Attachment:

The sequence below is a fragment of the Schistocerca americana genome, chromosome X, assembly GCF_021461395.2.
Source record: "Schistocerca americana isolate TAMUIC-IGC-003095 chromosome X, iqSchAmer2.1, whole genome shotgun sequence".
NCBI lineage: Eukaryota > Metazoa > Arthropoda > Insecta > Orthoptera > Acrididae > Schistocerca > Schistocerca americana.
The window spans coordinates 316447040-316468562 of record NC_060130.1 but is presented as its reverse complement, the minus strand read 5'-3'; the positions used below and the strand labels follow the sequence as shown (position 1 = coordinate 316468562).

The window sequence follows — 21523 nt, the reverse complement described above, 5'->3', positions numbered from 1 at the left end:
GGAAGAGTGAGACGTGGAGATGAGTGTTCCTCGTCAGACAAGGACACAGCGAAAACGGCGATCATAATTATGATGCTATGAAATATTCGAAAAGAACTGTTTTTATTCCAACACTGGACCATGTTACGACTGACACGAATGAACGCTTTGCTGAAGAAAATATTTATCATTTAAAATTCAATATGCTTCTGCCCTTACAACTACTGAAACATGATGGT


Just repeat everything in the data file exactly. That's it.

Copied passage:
The sequence below is a fragment of the Schistocerca americana genome, chromosome X, assembly GCF_021461395.2.
Source record: "Schistocerca americana isolate TAMUIC-IGC-003095 chromosome X, iqSchAmer2.1, whole genome shotgun sequence".
NCBI lineage: Eukaryota > Metazoa > Arthropoda > Insecta > Orthoptera > Acrididae > Schistocerca > Schistocerca americana.
The window spans coordinates 316447040-316468562 of record NC_060130.1 but is presented as its reverse complement, the minus strand read 5'-3'; the positions used below and the strand labels follow the sequence as shown (position 1 = coordinate 316468562).

The window sequence follows — 21523 nt, the reverse complement described above, 5'->3', positions numbered from 1 at the left end:
GGAAGAGTGAGACGTGGAGATGAGTGTTCCTCGTCAGACAAGGACACAGCGAAAACGGCGATCATAATTATGATGCTATGAAATATTCGAAAAGAACTGTTTTTATTCCAACACTGGACCATGTTACGACTGACACGAATGAACGCTTTGCTGAAGAAAATATTTATCATTTAAAATTCAATATGCTTCTGCCCTTACAACTACTGAAACATGATGGT